To highlight foreign operations risks to this investment idea: Turkcell has considerable operations in Belarus – probably the most autocratic and economically unstable countries in Europe. A balance of payments crisis made the government devalue its currency twice in 2010, which brought inflation to over 100%.

This Belarusian drama resulted in FX loss for Turkcell in the range of TRY 800m and decreased net income by maybe half a billion TRY.

Another red flag is that most of Turkcell’s debt is denominated in USD, while  the company earns most of its money in Turkish Lira as well as other more volatile currencies. Although Turkcell’s overall leverage is low and its cash position comfortably covers its debts by a ratio of 4:1, the fact that most of this debt is USD denominated exposes TKC to currency fluctuations. The Turkish Lira has already seen a 40% devaluation since 2008 because of the general economic slowdown.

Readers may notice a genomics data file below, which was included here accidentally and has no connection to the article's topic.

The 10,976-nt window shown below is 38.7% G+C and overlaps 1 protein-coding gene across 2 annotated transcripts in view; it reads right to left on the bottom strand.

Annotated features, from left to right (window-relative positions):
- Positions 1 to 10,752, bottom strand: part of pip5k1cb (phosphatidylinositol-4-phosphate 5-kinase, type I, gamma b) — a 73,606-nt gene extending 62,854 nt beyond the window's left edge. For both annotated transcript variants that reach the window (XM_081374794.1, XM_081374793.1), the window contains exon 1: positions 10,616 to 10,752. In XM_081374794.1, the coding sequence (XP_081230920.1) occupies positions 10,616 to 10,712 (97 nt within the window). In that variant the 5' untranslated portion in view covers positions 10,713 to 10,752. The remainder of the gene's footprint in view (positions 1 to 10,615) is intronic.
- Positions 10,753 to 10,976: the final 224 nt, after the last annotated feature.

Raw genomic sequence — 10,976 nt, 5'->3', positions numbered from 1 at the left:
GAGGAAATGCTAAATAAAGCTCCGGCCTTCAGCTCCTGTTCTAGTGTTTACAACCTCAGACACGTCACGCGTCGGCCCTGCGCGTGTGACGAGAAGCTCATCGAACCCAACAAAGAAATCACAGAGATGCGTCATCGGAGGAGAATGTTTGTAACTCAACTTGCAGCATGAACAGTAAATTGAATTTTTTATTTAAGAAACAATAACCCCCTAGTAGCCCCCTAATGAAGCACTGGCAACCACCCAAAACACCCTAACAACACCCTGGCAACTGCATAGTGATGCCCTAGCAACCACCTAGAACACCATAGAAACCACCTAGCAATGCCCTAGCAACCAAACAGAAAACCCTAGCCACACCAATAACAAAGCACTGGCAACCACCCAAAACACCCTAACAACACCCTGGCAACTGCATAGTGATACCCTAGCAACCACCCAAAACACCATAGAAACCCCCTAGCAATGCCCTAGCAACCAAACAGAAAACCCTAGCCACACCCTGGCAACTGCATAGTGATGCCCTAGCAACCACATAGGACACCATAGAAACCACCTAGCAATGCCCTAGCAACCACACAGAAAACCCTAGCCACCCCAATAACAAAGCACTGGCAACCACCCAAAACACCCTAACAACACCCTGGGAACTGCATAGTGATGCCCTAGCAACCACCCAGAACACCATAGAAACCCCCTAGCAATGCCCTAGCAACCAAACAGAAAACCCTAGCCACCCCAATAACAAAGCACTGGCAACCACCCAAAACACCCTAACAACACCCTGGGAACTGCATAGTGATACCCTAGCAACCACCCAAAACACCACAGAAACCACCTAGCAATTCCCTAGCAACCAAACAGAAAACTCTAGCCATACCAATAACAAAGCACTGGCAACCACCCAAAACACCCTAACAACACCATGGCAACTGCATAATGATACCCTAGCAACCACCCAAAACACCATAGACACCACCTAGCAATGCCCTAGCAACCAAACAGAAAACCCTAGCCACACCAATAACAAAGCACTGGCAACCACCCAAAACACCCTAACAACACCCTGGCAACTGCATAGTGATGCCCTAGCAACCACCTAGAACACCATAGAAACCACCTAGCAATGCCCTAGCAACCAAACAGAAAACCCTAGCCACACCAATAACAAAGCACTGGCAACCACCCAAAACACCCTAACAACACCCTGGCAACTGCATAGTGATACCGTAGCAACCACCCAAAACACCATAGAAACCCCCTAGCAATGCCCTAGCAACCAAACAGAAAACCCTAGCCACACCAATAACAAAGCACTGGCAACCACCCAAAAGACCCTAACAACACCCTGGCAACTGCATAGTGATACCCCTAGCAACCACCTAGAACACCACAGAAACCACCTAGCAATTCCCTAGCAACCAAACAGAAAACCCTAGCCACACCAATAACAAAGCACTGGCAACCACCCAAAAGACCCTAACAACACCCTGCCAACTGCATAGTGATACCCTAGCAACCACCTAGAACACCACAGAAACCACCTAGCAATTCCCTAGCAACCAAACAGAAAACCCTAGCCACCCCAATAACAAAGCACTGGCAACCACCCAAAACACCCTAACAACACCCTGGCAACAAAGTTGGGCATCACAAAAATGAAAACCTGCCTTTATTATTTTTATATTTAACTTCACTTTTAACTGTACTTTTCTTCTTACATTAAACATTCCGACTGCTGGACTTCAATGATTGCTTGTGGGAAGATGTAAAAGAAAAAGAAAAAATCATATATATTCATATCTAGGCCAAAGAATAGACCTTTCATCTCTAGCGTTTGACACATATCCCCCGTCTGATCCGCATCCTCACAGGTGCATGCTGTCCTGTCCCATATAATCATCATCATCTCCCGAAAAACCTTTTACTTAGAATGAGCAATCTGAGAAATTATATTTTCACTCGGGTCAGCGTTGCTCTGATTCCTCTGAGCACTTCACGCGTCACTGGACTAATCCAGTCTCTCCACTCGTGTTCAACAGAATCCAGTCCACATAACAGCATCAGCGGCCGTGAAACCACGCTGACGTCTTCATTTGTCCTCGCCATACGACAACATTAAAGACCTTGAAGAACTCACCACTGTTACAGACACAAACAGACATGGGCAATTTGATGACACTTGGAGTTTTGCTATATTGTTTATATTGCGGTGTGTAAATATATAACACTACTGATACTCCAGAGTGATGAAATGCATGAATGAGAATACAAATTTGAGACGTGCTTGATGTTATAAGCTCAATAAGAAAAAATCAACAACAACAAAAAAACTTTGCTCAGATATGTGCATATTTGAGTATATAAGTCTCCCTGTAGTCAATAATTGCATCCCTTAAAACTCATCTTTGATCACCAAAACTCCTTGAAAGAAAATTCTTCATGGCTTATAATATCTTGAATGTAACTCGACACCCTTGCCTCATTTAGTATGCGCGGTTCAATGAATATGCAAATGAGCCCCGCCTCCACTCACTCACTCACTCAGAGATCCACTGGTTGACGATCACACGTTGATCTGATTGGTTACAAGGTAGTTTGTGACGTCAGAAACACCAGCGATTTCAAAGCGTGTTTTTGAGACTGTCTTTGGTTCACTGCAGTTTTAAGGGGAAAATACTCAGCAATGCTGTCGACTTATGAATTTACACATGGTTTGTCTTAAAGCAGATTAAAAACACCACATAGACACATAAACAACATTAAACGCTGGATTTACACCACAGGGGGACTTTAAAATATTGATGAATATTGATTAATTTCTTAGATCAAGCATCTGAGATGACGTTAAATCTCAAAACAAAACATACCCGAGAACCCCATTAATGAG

If things deteriorate considerably more on the macro side, Turkcell may be exposed to   growing debt and shrinking debt servicing capacities (however, earnings in Belarus and Ukraine are effectively in dollars  as their currencies are fixed).

Overall, the ownership ‘paralysis’ is the greatest risk to Turkcell. The main owners have been engaged in infighting for over three years now. The worst-case scenario is that this continues for many more years and minority shareholders get trampled even more.

The final risk is a more assertive Turkish government, which undoubtedly hopes to exercise more control over one of its national champions.